Mary R. Hurd House
Mary R. Hurd House
|Location||Elm Street, North Berwick, Maine|
|Area||0.5 acres (0.20 ha)|
|Architectural style||Queen Anne|
|NRHP Reference #||79000180|
|Added to NRHP||September 11, 1979|
The Mary R. Hurd House is a historic house at 2 Elm Street in North Berwick, Maine. Built in 1894, the house is architecturally one of the finest Queen Anne/Eastlake houses in southern Maine. It was built by Mary Hurd, who was the proprietor of the North Berwick Woolen Mill for nearly 60 years, and a major benefactor to the town. Now a bed and breakfast inn, the house was listed on the National Register of Historic Places on September 11, 1979.
Description and history
The Hurd House is located on the west side of Elm Street (Maine State Route 4), near its junction with Wells Street (Maine State Route 9) in the center of North Berwick. It is a large 2-1/2 story wood frame structure, with asymmetrical massing and a busy roofline typical of the Queen Anne style. It has three elaborately decorated chimneys, an iron-crested slate roof with balustraded widow's walk, clapboard siding, and a granite foundation. The main entrance is located near the center of the east-facing front facade, sheltered by a porch that extends to the southern corner on the first floor, and is topped by a smaller porch on the second floor. Both porches are supported by groups of turned columns, with latticework valances and turned balustrades. To the right of the entrance a window bay, squared on the first floor and polygonal on the second, projects slightly.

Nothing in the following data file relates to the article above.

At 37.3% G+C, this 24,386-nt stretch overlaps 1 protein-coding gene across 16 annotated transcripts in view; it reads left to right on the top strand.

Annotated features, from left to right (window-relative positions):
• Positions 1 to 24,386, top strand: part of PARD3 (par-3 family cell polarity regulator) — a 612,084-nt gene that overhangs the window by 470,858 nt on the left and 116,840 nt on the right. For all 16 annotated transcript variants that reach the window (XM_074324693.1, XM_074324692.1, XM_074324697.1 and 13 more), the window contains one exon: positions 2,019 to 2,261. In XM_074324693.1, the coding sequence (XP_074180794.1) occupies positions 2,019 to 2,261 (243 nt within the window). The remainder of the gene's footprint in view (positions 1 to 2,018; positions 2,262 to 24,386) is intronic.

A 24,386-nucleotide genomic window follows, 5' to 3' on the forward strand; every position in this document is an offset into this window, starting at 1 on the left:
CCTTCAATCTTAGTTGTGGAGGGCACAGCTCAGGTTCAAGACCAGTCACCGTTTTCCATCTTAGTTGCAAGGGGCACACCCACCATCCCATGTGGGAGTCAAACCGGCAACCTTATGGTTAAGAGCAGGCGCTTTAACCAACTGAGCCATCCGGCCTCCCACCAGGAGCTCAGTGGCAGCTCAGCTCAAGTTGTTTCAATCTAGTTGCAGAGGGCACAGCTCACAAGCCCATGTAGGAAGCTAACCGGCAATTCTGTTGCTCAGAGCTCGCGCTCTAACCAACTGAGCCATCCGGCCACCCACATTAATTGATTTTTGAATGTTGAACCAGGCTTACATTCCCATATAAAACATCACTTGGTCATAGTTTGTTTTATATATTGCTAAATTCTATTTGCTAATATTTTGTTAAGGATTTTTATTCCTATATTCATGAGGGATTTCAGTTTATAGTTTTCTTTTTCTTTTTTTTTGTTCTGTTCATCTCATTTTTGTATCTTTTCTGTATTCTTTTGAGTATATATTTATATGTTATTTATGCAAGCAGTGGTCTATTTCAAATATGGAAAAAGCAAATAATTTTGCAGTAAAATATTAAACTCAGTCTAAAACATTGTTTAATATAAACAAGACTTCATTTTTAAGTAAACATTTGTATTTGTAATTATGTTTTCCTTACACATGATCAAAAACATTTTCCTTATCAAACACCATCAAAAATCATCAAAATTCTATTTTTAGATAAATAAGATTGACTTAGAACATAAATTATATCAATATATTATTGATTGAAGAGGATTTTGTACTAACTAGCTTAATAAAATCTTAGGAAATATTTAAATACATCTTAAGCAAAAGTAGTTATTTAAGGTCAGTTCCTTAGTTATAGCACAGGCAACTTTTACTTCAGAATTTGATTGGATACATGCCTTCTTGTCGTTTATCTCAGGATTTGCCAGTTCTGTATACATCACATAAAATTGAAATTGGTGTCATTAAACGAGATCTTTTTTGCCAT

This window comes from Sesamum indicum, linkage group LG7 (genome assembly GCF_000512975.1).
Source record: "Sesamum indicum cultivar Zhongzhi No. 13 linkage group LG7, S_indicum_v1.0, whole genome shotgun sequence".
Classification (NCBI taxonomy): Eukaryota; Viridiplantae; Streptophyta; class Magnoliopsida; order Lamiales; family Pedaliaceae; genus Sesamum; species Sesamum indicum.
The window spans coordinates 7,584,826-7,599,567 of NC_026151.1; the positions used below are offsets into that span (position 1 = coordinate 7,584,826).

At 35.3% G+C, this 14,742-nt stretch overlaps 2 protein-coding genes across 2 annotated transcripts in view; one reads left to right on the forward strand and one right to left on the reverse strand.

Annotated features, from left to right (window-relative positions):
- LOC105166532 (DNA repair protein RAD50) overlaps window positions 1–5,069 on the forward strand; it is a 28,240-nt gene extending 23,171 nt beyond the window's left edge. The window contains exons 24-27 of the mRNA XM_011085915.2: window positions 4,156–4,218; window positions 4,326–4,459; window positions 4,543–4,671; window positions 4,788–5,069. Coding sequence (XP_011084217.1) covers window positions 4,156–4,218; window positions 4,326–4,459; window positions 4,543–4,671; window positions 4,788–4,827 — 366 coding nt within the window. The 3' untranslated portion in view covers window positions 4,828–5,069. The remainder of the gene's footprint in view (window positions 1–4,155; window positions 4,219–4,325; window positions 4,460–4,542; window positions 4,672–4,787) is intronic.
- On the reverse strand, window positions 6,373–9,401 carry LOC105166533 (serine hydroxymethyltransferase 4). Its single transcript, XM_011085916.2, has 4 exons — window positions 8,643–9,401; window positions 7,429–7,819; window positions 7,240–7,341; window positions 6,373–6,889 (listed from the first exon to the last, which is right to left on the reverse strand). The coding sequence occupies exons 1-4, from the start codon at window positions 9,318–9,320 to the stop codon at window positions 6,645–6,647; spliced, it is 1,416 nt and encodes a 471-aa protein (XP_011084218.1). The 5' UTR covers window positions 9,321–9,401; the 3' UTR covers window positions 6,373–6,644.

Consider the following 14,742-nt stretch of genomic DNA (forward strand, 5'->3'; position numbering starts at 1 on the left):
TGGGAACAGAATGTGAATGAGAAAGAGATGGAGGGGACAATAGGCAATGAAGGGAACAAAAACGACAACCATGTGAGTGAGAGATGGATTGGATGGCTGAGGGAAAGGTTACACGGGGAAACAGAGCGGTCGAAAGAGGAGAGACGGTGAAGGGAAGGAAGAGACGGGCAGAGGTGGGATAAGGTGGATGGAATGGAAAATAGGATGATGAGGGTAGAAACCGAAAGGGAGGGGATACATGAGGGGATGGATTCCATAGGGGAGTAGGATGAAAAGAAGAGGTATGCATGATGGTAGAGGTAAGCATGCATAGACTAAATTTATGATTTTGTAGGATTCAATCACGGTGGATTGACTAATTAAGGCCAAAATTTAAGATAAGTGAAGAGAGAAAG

The house was built in 1894 by Mary R. Hurd, at the time of her second marriage, to David Hurd. Born in 1839 to William Hill, she inherited the North Berwick Woolen Mill upon his death in 1873, and ran the business until her own death in 1933 at age 94. She was a major philanthropic force in the town, funding construction of a fire station and purchase of a fire truck, and funding the construction and endowment of the D. A. Hurd Library. She also notably kept the mills running in the early years of the Great Depression, despite the poor business conditions. The property is now operated as the Angel of the Berwicks Bed & Breakfast.